WASHINGTON (MEDIA GENERAL) – While doctors can prescribe patients medical marijuana in 23 states, they legally cannot study how it affects their illnesses. But that could soon be changing.
Federal policy classifies marijuana – medical and recreational – as a Schedule I drug. That label means the Drug Enforcement Administration (DEA) treats weed as equal to heroin, ecstasy, and LSD.
Paradoxically, drugs like cocaine and meth fall into lower, looser categories which do allow clinical research.
Here’s how the DEA describes marijuana:
“Schedule I drugs, substances, or chemicals are defined as drugs with no currently accepted medical use and a high potential for abuse. Schedule I drugs are the most dangerous drugs of all the drug schedules with potentially severe psychological or physical dependence.“
But the movement to federally reclassify marijuana as a Schedule II drug, like cocaine, is picking up steam.
2016 Democratic frontrunner Hillary Clinton broke news by publicly backing a federal reclassification, knocking marijuana down from Schedule I to Schedule II. It was the cautious candidate’s first time lending her voice to the cause.
With medical marijuana laws spreading, Clinton says reclassification is now a necessity, explaining, “Researchers at universities, at the National Institutes of Health, could start researching what’s the best way to use it, how much dose does somebody need, how does it interact with other medications.”
Other Democrats in the 2016 race are already comfortable in the marijuana overhaul camp.
Former Maryland Governor Martin O’Malley has stopped short of supporting full pot legalization, but, like Clinton, endorsed a marijuana reclassification. The New York Times reports that O’Malley told pro-pot advocates in September he would like to see more research, but said, “I’m not there yet,” when asked about wholly legalizing recreational marijuana.
The field’s far-left candidate is there on pot decriminalization.
Sen. Bernie Sanders (I-Vermont), who is running for the Democratic nomination for president, introduced the Ending Federal Marijuana Prohibition Act of 2015, which would abolish the DEA’s blanket marijuana ban and allow “states to decide whether they want to legalize pot for recreational or medical use without federal intervention.”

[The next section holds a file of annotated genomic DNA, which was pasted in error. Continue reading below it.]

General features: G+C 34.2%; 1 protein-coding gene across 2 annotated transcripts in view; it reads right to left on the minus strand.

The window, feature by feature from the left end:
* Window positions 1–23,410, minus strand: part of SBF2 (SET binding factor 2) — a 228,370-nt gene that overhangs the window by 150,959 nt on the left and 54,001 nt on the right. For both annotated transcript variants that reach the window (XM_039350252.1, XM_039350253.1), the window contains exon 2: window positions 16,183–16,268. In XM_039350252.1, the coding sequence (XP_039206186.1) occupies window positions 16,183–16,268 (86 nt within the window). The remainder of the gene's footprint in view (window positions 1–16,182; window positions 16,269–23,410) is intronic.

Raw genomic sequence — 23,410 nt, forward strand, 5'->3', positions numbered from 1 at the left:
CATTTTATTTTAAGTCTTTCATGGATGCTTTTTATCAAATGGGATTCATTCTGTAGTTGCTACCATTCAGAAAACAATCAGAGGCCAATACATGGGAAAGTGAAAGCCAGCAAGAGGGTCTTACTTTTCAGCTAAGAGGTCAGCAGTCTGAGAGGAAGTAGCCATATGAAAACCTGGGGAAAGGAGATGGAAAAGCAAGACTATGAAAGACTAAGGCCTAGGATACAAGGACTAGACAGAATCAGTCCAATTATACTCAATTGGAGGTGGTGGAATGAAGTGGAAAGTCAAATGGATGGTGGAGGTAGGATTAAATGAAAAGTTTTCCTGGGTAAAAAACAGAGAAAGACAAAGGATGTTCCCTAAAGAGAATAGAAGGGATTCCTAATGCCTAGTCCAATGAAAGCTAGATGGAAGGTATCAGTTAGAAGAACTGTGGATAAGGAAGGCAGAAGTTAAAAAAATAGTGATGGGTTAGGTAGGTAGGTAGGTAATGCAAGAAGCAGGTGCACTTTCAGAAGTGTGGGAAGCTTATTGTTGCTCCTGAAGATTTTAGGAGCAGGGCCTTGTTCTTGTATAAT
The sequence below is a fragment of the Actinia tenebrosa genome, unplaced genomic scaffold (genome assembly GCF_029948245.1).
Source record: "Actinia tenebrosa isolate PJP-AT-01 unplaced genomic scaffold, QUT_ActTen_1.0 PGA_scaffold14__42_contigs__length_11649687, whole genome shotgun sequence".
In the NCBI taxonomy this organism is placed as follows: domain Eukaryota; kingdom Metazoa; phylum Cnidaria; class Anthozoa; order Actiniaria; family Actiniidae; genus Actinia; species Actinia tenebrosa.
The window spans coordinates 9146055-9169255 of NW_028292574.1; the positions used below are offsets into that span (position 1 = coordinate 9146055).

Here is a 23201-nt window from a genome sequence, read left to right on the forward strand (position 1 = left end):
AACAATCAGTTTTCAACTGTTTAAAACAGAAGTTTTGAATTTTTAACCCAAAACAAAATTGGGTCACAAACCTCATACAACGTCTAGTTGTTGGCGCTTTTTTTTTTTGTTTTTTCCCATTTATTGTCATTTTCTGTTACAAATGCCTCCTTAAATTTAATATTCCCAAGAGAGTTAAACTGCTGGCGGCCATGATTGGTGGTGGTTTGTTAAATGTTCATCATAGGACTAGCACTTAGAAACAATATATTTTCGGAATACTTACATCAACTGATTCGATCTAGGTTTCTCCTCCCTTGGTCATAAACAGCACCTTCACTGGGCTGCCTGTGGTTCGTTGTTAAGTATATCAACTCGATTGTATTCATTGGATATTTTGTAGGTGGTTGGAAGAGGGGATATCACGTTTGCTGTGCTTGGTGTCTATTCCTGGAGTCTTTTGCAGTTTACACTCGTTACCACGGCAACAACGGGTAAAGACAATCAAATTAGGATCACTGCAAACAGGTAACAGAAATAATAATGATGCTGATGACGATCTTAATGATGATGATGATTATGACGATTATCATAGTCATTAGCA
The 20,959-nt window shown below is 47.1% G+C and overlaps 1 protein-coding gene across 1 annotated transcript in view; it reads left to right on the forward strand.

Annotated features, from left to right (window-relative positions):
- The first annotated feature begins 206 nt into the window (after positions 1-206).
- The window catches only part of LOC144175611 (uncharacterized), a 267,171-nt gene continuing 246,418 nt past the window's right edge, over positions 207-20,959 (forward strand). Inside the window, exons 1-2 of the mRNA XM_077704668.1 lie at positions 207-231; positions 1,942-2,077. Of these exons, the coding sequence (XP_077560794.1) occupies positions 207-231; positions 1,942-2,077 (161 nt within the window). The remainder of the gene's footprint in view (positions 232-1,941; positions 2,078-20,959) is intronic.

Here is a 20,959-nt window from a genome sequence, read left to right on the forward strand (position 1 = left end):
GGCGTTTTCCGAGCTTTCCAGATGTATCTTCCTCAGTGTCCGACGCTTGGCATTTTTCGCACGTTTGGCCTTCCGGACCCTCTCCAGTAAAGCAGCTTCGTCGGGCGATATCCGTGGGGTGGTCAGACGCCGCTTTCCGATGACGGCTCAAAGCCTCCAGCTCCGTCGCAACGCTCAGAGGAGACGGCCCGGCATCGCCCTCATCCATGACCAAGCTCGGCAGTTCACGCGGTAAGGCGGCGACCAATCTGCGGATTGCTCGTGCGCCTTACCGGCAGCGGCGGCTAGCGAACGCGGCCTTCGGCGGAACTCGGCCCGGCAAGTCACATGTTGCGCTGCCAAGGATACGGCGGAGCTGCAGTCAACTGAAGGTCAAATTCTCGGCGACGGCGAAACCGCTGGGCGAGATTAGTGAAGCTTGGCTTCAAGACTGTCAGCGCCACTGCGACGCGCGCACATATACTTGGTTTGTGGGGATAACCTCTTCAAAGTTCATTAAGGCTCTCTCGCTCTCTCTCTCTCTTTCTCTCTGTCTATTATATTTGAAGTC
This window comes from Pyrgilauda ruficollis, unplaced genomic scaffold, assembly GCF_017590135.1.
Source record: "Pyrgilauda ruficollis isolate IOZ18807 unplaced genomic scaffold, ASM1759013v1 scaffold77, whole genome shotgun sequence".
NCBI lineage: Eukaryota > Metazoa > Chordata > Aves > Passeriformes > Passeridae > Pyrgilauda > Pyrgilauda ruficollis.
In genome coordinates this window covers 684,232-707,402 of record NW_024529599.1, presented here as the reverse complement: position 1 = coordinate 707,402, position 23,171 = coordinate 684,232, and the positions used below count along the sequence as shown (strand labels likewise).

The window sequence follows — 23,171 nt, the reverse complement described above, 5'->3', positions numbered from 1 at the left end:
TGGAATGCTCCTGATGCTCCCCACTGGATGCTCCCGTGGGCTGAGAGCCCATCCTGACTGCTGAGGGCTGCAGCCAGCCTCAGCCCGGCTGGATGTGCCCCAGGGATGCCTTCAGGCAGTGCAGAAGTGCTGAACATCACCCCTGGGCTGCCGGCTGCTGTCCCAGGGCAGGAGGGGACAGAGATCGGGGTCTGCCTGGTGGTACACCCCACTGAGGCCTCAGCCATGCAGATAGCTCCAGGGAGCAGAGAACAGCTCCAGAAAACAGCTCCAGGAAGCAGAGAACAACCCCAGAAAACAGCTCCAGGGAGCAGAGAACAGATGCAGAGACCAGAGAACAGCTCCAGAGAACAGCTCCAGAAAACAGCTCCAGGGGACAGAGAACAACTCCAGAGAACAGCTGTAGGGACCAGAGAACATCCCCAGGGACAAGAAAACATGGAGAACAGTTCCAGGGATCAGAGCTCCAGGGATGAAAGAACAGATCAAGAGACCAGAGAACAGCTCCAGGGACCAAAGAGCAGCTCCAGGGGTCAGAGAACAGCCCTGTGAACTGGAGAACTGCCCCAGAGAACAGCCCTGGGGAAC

The real regulatory problem is a chicken-and-egg issue according to Fernanda Alonso, a lawyer with Georgetown Law’s O’Neill Institute. Before green-lighting reclassification, Alonso explains, federal regulators want to see scientific evidence that marijuana is safe to study, but the wholesale Schedule I ban on marijuana prevents any body of research from being developed. The end result: no reliable research, no reclassification.
Here’s the cycle:
CDC requests review → FDA finds limited research → No reclassification
“We need scientific evidence to know whether actual benefits to medical marijuana, whether there are harms of using recreational marijuana,” explains Alonso. She continued, “In order to have this information, we need to reclassify it so we can have scientific and medical research.”
A handful of regulating entities overlap when it comes to drug classification jurisdiction, including: President, U.S. Senate, House of Representatives, Centers for Disease Control, Federal Drug Administration and Department of Justice.
In response to Clinton’s recent shift on reclassification, White House Press Secretary Josh Earnest tempered public expectations for imminent change, telling media, “Our policy when it comes to marijuana hasn’t changed and I’m not aware of any policy process that’s underway to change it right now.”
Senate Judiciary Committee Chairman Chuck Grassley (R-Iowa) argues that the current marijuana classification system works well, saying, “You don’t have to reschedule it to get research done.” Grassley cited limited marijuana research underway at the University of Iowa as an example of progress under the Justice Department’s existing guidelines.
Furthermore, Grassley places trust in the FDA’s current review of marijuana literature, despite previous inquiries yielding no classification adjustments in the past.
Grassley fears what will happen if the issue is knocked down to the state level, as proposed in previous legislation, saying, “You end up with 50 different policies on marijuana, and we thought that was a bad thing to do.”
Other conservative Judiciary Committee members disagree, preferring a state-based approach to medicinal — not recreational — marijuana.
Republican Sen. David Perdue of Georgia advocates for the elimination of broad federal regulations in favor of leaving medical marijuana laws to individual states, citing the Peach State’s medical marijuana program.
“I believe this is a states issue, and one that we need to stay away from on the federal level,” explains Perdue.
Until the FDA issues a new ruling on marijuana, Sen. Grassley says not to expect a bill to pass through his committee.
If a Democrat is elected president in 2016, a nationwide shift could quickly follow. But for the time being, patients in 23 states and the District of Columbia will continue to have access to state-authorized medical marijuana, while four states and D.C. allow recreational weed.